As audio heads more than ever into the digital domain, it also seems to be heading more into the world of the subjective. Back in the pure analog days, it was a lot easier to look at a spec sheet and at least have a vague idea of what kind of audio quality to expect. Not so with digital audio, as the specs are somewhat automatically limited by Nyquist and the almost universal operation at a bit depth of 24. So it comes down to what it always should have been when evaluating gear: our ears.
Nowhere is this as evident as in evaluating the domain portals, analog-to-digital and digital-to-analog converters, since you have to really listen to determine the actual sonic quality. And, until now, one of the given facts about converters is that the more you paid, the better quality you could expect. But the Mytek Digital DAW9624 system shatters that notion by providing not only a host of useful features, but also performance that goes way beyond its price.
The DAW 9624 is actually a complete digital audio workstation hardware I/O package that includes a Mytek 8X96 analog-to-digital converter and 8X96 digital-to-analog converter equipped with 96k ADAT interface, and a choice of either a Hammerfall DSP Desktop PCI or Laptop PCMCIA card. This makes the 9624 ideal for any number of native-based software packages such as Nuendo, Logic Audio, Spark, Peak, Sonic Foundry, Vegas, SEKD, Sequoia and Samplitude 2496, Cubase VST/24, SAWPro, Wavelab, or Cakewalk 8. MacOS, Windows 9X, NT, and 2000, and Linux are all supported.
The heart of the system is the Mytek 8X96 ADC and DAC, and their packaging is virtually identical in that theyre both 2U high and the front and rear panels are pretty much the same in terms of features and controls (more on this later). Both units feature eight channels of 24-bit, up to 100 kHz conversion with different digital I/O available that gives the units multiple uses. For instance, along with the analog input or output, each unit comes standard with eight channels of AES in and out, as well as an ADAT interface with two lightpipes. While the lightpipe I/O talks to the computer via one of the included PCI cards, the AES I/O gives the 8×96 converters the ability to be used as stand-alone units, as well as provide for external digital I/O directly to the computer workstation.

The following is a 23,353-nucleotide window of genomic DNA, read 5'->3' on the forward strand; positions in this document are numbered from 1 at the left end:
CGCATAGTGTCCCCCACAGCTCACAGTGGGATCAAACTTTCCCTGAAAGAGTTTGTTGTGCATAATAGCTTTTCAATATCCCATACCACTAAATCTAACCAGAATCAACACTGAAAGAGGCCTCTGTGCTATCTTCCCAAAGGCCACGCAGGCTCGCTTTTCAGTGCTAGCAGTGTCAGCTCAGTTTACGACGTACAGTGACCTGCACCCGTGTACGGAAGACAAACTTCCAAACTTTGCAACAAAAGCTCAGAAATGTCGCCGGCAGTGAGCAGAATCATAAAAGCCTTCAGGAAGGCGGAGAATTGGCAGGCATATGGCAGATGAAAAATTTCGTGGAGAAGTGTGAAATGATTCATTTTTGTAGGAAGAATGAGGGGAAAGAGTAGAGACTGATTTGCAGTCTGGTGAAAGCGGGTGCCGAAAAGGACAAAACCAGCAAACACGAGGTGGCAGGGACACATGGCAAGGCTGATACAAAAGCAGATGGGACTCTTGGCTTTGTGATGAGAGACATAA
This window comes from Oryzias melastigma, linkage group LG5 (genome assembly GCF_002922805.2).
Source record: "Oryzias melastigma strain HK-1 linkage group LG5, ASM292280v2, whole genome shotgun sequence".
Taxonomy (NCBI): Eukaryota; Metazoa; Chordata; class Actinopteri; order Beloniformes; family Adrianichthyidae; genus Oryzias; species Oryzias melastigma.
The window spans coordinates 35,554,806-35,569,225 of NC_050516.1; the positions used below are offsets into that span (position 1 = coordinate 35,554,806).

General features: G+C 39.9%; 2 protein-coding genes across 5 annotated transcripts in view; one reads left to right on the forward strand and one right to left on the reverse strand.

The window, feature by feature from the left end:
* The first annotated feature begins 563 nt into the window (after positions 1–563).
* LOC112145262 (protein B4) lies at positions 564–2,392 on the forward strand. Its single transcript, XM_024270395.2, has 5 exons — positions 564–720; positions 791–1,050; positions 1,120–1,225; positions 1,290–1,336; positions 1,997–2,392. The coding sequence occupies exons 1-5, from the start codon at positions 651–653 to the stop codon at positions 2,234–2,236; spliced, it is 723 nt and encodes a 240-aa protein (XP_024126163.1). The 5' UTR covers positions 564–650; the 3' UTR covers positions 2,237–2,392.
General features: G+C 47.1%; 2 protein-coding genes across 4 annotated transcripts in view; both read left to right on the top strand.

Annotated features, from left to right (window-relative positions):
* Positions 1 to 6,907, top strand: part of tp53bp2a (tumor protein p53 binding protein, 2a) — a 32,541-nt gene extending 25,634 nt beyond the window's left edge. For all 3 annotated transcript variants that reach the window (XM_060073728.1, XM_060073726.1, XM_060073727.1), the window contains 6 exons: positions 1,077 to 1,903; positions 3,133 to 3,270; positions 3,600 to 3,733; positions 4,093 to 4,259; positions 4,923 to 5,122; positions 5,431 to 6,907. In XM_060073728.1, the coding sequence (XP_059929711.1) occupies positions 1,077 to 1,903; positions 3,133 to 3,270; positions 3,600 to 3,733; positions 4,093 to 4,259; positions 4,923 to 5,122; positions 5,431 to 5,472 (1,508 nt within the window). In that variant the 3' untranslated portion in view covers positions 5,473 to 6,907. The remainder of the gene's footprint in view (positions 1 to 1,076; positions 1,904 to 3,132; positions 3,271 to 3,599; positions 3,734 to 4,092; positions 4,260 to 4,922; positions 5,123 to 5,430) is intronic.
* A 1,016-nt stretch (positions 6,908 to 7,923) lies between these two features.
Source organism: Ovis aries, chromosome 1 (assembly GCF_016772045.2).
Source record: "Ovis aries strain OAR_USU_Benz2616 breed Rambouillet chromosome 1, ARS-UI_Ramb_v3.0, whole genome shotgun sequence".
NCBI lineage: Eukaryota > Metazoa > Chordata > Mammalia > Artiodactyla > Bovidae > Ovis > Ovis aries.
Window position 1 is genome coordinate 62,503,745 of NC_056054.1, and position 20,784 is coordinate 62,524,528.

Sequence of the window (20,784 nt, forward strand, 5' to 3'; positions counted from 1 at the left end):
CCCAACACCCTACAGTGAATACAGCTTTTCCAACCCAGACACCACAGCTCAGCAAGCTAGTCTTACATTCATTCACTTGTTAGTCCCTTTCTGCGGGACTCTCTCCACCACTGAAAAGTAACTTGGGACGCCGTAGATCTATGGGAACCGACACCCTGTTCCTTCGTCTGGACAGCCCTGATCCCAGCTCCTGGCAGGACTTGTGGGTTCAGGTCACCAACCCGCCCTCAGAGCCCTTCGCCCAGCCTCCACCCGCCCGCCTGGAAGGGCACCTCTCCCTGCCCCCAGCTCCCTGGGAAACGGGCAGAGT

The ADAT I/O is placed in one of two daughter card ports on the rear panel. The second port makes it possible to add another optional digital I/O daughter card for connection via TDIF, Pro Tools (TDM only), and Sonic HDSP or USP. Digital format conversion from AES/EBU to and from one of the other formats provided by the optional daughter card is also possible.
As for specs, the 9624 system operates at sample rates of 44.1, 48, 88.2, and 96 kHz or variable external wordclock from 25 to 100 kHz. The converters of both the ADC and DAC utilize 128x oversampling at 44.1 and 48k, and 64x oversampling at 88.2 and 96 kHz with a resolution of up to 24-bit. One of the best aspects of the 9624 system is the extremely low jitter clock (less than 10 ps according to Mytek), enabling the ADC, or equally the DAC (which also has a Wordclock Out BNC on the rear panel), to be used as a clock master. The dynamic range of the system is 120 dB A-weighted for both ADC and DAC.
Yet another feature of the 9624 system is its ability to perform bitsplitting functions, as its possible to choose either Prism MRX and S/MUX with the TDIF card, S/MUX with the ADAT card, or dual-wire AES (enabled thought dip switch options).
The analog I/O can be operated either balanced or unbalanced and is on XLR connectors (excellent!) on the rear panel. These are set at the factory to +4 dBm but can be adjusted from +6 to 14 dB from multiturn pots on the front panel.
|Mytek Digital 8X96 Series ADC/DAC and DAW9624Pricing:
The Mytek Digital DAW 9624 Bundle has a MSRP of $6795. Laptop bundle is also $6795. Each converter separately goes for $2795. The TDIF and ADAT interface cards are priced at $495 each, the Sonic HDSP/USP $795 and Pro Tools compatible interface card for $595.